California State University, Fullerton

A-Z Index

CSUF Home   »   INSIDE

How Will You Vote?

Q&A With Political Scientist on The Nuts and Bolts of Election 2008

October 21, 2008

By Mimi Ko Cruz

Shelly Arsenault

Shelly Arsneault, chair and associate professor of political science, will deliver a perspective on the upcoming presidential election Wednesday, Oct. 29, in Room 205 of University Hall.

The free noontime presentation, sponsored by the Women's Center, will focus on the presidential candidates, major policy topics and the ballot propositions.

Q: Will there be any surprises in the upcoming election?

A: I think the surprises are already out there. Sarah Palin was a surprise, her daughter's pregnancy was a surprise, but those were ages ago in the course of a presidential election season. The economy is the real surprise now. We all knew that the housing bubble had burst, we knew that people would lose their homes, but I don't think that the average person knew that longstanding investment firms like Merrill Lynch and Lehman Brothers would be hit. I don't think that we expected major banks to fail or the stock market to fall 40 percent in the course of a year, nor would many have predicted a $700 billion federal bailout of Wall Street. The only big surprise now would be capturing Bin Laden, but I only give that about a 30 percent chance.

Q: Will a large voter turnout make a difference this year?

A: It is common to hear the refrain that 'turnout will be important' during a presidential election. The most important question is who turns out? The Democrats registered large numbers of young people during the primary — largely as a result of Barack Obama's candidacy. We saw record voting in the primaries as well and if those voters show up again, particularly younger and African-American voters, that will make an enormous difference. For the Republican Party, the key to the Palin VP pick is that she energizes the conservative base. Republicans disaffected by the McCain candidacy, and there were plenty of them, will turn out because of Palin. On the other hand, Republicans are always more likely to vote than Democrats, so I'm not sure how many would really have stayed home on election day, with or without Sarah Palin on the ticket.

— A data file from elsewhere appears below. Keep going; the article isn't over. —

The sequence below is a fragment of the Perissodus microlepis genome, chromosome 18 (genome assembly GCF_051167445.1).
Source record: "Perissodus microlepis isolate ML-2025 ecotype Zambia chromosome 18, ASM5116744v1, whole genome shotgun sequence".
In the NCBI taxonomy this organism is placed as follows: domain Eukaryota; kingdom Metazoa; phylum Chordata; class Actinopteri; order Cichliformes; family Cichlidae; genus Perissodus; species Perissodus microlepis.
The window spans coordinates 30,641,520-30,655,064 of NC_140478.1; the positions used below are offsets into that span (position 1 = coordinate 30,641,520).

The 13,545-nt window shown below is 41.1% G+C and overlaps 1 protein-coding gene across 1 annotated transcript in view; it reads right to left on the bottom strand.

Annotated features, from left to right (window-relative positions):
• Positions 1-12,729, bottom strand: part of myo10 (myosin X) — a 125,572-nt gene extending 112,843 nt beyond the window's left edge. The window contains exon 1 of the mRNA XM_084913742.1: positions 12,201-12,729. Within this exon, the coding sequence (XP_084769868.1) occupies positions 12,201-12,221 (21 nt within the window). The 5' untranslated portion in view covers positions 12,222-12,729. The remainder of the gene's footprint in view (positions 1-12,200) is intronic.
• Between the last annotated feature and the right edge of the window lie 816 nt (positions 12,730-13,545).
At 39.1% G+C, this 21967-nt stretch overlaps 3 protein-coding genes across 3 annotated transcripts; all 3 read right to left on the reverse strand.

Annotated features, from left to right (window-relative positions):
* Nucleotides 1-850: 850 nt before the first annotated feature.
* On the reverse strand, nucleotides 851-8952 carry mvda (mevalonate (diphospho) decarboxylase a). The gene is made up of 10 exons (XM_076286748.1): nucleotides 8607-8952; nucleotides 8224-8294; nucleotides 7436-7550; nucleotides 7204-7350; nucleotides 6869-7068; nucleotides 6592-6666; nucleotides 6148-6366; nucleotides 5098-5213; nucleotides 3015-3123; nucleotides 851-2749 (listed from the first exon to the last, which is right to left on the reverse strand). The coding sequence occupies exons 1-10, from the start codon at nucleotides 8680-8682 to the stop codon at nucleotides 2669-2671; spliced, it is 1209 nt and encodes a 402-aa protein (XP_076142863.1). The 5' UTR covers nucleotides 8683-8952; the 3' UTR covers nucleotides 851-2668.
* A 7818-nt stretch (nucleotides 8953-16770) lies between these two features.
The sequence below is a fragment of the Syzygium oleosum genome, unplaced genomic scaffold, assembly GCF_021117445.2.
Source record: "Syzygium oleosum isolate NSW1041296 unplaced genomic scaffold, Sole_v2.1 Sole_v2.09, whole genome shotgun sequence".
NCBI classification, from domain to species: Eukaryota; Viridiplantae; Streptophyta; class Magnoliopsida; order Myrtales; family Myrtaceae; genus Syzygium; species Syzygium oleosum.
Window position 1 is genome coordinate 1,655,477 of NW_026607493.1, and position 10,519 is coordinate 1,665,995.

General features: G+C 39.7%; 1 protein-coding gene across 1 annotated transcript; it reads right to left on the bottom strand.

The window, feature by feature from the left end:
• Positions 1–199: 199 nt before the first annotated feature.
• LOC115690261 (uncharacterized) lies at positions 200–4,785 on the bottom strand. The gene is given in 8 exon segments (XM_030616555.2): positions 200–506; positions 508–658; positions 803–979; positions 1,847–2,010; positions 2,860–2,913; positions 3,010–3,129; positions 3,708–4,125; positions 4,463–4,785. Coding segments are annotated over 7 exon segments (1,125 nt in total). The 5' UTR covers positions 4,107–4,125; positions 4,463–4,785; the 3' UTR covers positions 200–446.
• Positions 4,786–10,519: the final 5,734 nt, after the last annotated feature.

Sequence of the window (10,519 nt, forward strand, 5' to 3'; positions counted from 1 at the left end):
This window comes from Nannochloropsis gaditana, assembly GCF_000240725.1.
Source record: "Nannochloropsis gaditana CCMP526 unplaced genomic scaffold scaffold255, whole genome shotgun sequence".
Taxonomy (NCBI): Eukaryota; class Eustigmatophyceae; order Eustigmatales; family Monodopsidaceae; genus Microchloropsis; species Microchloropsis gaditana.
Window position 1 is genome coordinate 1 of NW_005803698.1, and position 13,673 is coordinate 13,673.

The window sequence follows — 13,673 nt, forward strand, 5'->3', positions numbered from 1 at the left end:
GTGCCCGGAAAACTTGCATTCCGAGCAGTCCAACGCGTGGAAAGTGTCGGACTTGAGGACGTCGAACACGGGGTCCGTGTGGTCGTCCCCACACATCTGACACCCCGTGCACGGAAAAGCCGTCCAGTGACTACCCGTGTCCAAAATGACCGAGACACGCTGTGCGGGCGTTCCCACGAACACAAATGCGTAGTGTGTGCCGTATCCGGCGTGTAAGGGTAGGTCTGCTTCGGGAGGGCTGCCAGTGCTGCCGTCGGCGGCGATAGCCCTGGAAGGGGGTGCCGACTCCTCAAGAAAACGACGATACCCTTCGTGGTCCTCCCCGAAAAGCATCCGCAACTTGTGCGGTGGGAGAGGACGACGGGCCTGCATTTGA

Q: Why is it important to vote?

A: People always ask that. We all know that one vote rarely makes a difference. But, of course, your single vote is not the point. The point is that the role of citizen is an important one. It means that you are part of a whole. With that position comes many responsibilities. Voting is just the easiest one to exercise. You vote, you pay attention, you participate, you contact your representatives and you get involved in your community and your country because you live in a society — as Aristotle said, man is a political animal. The rights of citizen are not a one-way street — this is what makes us more than consumers of our democractic republic — it's a participatory system and if we don't participate we risk a lot. How do you think we got the current economic crisis?

Q: Why should college students vote?

A: College students are in the age demographic with the worst voter turnout, and let's face it, that gets them nowhere. While my favorite examples typically come from Social Security and Medicare, let me be even more obvious for students: Cal State Fullerton is a public university that receives public funding. Elected representatives have, for the past decade, underfunded the CSU system and that underfunding affects students in the form of higher fees, bigger classes, fewer classes from which to choose and longer times to graduation. When students complain that they can't get their classes and they won't graduate on time, the bottom line of that problem is the bottom line: funding. This is a very political process and when college students don't vote, don't participate, don't let elected representatives know their priorities, they feel the consequences.

Q: Is there anything else you’d like to stress about the upcoming election?

A: It's easy in a presidential election year for presidential campaigns to overshadow all others, but let's remember that in California, we'll be voting for Assembly and Senate members, local officials, and a dozen ballot propositions. There is much at stake. People need to make sure they are as informed as possible and, then, vote.

Arsneault earned her doctorate and master's degree in political science from Michigan State University. She graduated magna cum laude with a bachelor's in political science in 1990 from Cal State Fullerton. Her research interests include American politics, federalism, voting behavior, public opinion, public administration, poverty policy, policy analysis, bureaucratic politics, organization theory and modern political philosophy. She currently is working on a book on public administration, public policy and nonprofit organizations. She also serves as an adviser for the student group Politically Aware Titans and the public administration honors society, Pi Alpha Alpha.

Back to Top